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If you’ve ever watched Breaking Bad, real estate was probably the furthest thing from your mind. That is, unless you’re thinking about the poor agent who hosted an open house with an active meth lab in the basement.
Still, there is much that homeowners can learn from Breaking Bad when it comes to selling a house. Many of the characters in the show make mistakes and missteps not too dissimilar to those made by home sellers. From knowing the market to finding an attorney that knows real estate – here are a few things every seller can learn from Breaking Bad.
Oh, and here is your only warning:
BREAKING BAD SPOILERS BELOW
Learn Your Market
One of the earliest lessons Walter White learned in Breaking Bad was that he didn’t understand his market at all. Walt finds himself in over his head and in trouble in his very first attempt to sell his product because he simply doesn’t appreciate the various influences that define his market.
You can avoid these pitfalls by keeping a constant eye on your local real estate market. The National Association of Realtors (NAR) publishes regularly updated housing statistics on its website, including existing-home sales, median home prices, and pending home sales – all of these are good to know so you can predict how a sale or purchase might be affected.
Beyond direct real estate data, it’s also good to watch outside factors that can impact real estate markets. The U.S. Census Bureau offers free population estimates and projections that can help you monitor growth in your market and the Bureau of Labor Statistics offers regional data on everything from unemployment to wages. These economic indicators are essential in understanding your buyers and sellers.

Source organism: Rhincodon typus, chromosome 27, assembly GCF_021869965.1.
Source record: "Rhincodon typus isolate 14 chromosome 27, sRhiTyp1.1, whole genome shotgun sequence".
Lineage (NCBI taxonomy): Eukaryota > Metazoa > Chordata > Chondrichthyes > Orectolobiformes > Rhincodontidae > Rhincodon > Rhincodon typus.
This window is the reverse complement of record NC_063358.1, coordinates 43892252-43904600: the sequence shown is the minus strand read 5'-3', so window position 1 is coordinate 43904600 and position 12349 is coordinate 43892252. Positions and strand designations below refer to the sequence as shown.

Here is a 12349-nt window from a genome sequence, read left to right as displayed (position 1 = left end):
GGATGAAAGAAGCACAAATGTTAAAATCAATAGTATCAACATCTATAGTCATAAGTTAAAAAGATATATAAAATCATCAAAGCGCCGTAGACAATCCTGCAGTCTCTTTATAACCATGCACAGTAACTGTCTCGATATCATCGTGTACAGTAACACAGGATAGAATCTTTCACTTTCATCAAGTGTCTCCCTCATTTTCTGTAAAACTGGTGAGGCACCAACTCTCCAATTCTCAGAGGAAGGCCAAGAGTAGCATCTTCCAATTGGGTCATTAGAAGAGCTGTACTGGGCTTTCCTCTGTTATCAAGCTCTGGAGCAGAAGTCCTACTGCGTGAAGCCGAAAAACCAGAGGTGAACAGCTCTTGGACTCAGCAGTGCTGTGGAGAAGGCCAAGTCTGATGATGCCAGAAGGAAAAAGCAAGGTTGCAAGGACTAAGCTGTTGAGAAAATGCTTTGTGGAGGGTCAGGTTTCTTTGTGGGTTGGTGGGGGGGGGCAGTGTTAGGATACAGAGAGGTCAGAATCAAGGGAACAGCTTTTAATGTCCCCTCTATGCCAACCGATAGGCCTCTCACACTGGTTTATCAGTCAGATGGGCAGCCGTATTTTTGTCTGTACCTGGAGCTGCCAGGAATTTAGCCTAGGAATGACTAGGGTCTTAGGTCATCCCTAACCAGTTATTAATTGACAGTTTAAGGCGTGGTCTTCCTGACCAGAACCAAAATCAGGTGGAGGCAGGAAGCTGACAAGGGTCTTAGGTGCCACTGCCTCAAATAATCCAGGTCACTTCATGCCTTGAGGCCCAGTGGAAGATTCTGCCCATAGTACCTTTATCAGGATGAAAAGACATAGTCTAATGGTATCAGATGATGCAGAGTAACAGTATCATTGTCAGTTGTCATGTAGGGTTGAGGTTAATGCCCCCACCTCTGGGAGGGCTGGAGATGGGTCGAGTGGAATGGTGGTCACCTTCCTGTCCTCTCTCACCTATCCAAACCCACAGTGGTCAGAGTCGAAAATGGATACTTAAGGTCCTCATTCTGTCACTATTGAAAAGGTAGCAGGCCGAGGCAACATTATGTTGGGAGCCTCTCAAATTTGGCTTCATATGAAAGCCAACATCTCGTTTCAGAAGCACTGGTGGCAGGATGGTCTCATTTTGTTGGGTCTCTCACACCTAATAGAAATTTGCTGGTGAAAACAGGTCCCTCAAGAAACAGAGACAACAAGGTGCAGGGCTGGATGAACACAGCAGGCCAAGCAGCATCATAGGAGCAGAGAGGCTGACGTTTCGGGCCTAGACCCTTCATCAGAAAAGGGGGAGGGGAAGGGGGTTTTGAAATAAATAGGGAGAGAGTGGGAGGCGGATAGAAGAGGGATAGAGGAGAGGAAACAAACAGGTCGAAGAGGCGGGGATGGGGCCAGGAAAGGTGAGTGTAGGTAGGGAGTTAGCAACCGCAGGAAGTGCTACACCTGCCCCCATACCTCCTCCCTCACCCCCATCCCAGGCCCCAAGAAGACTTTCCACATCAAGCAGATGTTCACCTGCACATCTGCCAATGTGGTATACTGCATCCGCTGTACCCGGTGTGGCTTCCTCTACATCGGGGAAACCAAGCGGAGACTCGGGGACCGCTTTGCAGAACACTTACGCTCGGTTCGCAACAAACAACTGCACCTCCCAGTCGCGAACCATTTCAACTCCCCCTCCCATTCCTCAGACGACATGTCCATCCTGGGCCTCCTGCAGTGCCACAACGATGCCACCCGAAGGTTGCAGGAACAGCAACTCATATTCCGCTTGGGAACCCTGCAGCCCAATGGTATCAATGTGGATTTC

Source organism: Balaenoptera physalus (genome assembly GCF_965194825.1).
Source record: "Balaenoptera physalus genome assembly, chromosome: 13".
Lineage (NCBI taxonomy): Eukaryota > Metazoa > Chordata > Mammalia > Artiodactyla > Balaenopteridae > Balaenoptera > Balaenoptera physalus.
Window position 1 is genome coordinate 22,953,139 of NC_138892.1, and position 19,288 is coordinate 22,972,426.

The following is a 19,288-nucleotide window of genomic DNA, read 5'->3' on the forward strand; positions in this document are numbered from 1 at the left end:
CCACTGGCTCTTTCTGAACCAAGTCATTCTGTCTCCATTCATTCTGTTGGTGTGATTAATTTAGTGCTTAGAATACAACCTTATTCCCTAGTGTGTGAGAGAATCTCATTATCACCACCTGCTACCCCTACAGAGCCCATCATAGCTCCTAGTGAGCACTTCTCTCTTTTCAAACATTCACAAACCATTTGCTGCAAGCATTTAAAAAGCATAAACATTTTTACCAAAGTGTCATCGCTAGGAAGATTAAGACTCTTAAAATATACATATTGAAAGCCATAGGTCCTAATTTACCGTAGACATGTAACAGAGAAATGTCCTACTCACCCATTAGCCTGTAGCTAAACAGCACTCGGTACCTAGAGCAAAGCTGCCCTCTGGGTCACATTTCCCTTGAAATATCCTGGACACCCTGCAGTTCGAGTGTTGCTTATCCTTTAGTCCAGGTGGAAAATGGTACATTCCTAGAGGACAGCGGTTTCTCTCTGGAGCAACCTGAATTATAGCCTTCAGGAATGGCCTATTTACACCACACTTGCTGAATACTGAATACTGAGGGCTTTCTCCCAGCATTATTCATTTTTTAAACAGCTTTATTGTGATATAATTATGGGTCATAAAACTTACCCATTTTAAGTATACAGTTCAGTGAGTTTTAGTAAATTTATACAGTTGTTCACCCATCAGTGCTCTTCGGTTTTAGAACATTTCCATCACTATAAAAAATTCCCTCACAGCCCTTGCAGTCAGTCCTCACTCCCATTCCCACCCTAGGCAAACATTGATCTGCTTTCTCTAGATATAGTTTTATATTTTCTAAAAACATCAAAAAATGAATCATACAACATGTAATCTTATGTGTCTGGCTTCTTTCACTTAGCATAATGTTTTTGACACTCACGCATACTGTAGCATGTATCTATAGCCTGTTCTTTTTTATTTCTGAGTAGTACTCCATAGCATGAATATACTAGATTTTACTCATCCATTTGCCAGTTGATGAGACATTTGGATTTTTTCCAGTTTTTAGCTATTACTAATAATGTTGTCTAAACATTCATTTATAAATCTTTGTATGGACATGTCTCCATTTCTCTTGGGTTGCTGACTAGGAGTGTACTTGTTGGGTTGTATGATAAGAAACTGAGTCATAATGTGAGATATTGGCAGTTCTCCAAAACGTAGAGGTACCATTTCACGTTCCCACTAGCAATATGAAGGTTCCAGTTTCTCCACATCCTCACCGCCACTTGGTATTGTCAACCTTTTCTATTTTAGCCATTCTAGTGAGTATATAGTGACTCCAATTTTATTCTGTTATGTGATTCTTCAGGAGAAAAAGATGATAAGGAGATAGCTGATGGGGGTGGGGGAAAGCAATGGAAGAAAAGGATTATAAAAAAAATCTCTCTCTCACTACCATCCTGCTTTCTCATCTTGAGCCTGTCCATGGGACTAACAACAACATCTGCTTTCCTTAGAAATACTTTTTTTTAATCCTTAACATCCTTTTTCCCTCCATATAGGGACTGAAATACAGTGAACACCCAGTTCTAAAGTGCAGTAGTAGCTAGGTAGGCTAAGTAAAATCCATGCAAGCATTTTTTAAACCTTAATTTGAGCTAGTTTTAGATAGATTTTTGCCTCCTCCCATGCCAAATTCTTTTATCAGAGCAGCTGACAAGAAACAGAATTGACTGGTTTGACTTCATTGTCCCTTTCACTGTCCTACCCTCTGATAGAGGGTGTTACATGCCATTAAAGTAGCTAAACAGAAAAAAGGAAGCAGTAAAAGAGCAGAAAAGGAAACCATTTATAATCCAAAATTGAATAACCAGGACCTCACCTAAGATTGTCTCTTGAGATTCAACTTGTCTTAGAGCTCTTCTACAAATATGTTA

Use Professionals – Not Amateurs
Much of Walt’s earliest problems come from working with amateurs. Though he was himself an amateur at the time, it’s still no excuse; even a first time home seller should know to hire pros they can trust. This goes for any service you may need before, during, or after a sale, including appraisers, home inspectors, and any professionals you bring in to give a quote or opinion.
When Walter begins working with Gustavo Fring, his operation becomes safer, more reliable, and he ends up making a lot more money. Now while you may hope for a professional with less of a penchant for box cutters, the principle remains the same – professionals make your life easier. Though, to be fair, Badger and Skinny Pete can certainly make your life funnier.
Consult an Experienced Attorney
“When the going gets tough,” Jesse Pinkman told Walt during a seminal moment, ”you want a criminal lawyer.” Similarly, when the going gets tough in the real estate game, it’s good to have a real estate lawyer you can count on. Complex contracts, difficult negotiations, and complications with the property are all good reasons to consult a knowledgeable attorney. Here are a few other reasons you may want a legal expert to weigh in:
- Exploring income tax implications of a profitable sale
- Complications in purchase agreement, like unseen damage discovered by a home inspector
- Title searches to ensure there are no existing liens on the property